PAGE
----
September 28, 2017
Amazon, ranked third in streaming music, launched virtual assistant Alexa on its Amazon Music apps this week to better compete with No. 1 provider Spotify and No. 2-ranked Apple. Amazon Music will provide a button which users can push to access Alexa “play” commands that will work as they do on Echo. Amazon determined that Alexa is now the primary way that users listen to Amazon Music. Competitor Apple offers its virtual assistant Siri on Apple Music. Meanwhile, Google has decided to stop supporting the Amazon Echo Show on YouTube.
The Wall Street Journal reports that, “Echo technology has attracted Amazon Music subscribers, largely because the devices take requests, like ‘chart toppers from 1999’ or some song a user can remember only a few words from.” Although, according to Consumer Intelligence Research Partners, Amazon has sold “an estimated 15 million Echo speakers,” Google and Apple’s virtual assistants “have more data to learn from, thanks to their mobile phone businesses and usage on those devices.”
Amazon vice president for music Steve Boom believes that music will be “a natural fit” for Alexa. “We should let people know about it, but we shouldn’t have to train them,” he said.
Amazon Prime members can subscribe to Amazon Music Unlimited for $7.99 per month, or can get the more limited Prime Music for no charge. As a standalone service, Amazon Music Unlimited costs $9.99, “on par with Apple Music and Spotify’s premium tier.”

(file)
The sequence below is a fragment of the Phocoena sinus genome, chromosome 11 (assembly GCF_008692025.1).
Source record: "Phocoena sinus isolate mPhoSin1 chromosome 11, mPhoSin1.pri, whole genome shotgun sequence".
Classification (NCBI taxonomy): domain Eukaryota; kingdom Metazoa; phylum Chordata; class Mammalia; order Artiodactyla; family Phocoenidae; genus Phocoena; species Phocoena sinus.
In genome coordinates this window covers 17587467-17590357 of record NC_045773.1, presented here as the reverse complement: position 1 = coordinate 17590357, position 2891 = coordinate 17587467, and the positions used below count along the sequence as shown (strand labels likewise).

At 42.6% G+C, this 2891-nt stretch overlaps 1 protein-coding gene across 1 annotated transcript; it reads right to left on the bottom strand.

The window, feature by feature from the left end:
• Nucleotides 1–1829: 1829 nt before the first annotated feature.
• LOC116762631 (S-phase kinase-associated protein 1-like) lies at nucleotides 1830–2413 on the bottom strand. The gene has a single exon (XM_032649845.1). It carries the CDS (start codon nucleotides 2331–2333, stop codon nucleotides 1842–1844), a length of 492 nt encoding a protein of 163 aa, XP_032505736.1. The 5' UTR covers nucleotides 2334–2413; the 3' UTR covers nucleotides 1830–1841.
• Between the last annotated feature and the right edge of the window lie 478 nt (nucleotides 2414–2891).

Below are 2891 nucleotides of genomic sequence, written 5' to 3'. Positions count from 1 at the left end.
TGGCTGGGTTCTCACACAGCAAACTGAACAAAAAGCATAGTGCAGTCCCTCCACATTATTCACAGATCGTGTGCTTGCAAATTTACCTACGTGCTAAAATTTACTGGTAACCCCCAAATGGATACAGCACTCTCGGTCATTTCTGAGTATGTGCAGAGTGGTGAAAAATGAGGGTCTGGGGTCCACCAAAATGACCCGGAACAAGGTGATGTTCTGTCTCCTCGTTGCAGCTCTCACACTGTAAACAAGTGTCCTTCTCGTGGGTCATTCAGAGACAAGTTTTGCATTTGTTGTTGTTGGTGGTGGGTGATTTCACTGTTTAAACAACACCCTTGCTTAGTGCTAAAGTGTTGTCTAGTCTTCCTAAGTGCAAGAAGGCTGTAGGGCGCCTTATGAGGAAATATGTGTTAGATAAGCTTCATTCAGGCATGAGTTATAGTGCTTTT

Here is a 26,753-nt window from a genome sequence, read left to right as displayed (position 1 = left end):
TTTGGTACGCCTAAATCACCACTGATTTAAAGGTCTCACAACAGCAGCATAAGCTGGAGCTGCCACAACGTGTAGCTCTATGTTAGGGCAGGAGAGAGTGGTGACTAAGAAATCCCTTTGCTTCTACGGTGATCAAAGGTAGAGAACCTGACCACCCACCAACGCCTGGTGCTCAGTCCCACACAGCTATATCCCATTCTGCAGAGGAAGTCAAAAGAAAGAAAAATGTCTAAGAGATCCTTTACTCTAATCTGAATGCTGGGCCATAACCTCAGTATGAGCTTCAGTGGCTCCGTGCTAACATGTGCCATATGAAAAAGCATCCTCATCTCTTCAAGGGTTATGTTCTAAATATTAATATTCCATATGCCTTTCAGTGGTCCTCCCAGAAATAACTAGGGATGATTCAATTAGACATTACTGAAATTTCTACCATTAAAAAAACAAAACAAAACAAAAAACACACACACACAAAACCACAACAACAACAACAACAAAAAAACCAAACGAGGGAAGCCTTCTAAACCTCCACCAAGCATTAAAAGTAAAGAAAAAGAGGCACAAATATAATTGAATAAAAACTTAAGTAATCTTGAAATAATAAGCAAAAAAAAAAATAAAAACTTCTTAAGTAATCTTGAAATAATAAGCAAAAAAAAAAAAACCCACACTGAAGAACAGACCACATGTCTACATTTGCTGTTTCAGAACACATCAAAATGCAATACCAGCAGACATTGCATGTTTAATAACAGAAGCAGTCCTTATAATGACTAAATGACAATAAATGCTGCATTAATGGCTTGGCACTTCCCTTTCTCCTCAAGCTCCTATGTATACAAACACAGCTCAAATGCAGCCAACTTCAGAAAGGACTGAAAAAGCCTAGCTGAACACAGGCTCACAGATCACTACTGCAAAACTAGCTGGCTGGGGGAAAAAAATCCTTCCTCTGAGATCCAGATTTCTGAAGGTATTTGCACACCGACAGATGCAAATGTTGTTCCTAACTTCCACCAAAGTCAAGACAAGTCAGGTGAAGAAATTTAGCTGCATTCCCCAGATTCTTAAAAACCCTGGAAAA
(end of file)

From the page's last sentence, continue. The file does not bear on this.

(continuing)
In a related story, The Verge reports that, “Google has apparently decided to stop allowing the Amazon Echo Show to access YouTube.” Amazon stated that Echo Show “used to be available to our shared customers on Echo Show” but Google “has chosen to no longer make YouTube available on Echo Show, without explanation and without notification to customers.”
Amazon also stated that it doesn’t believe the reason for the change is technical. Echo Show was largely used to watch videos on YouTube.
Google, however, says that it has been “in negotiations with Amazon for a long time” to provide “great experiences for customers on both platforms,” but that “Amazon’s implementation of YouTube on the Echo Show violates our terms of service, creating a broken user experience.” The Verge surmises that, “Google very much wants features that it thinks are essential for YouTube’s future growth included, stuff like subscriptions, next video recommendations, autoplay, and so on,” but admits that only the negotiators know what’s at stake.
Another possibility, it adds, is that the user can ask Google Home for YouTube videos “by streaming it to a Chromecast” and that “Google Home also allows you to listen to music sourced from YouTube.” The Verge deems Google pulling Alexa from YouTube as “a little ominous,” since “intelligent assistants usually only give only one answer to questions and who controls that answer can be just as much the result of deals as it is the result of algorithms figuring out the right answer.”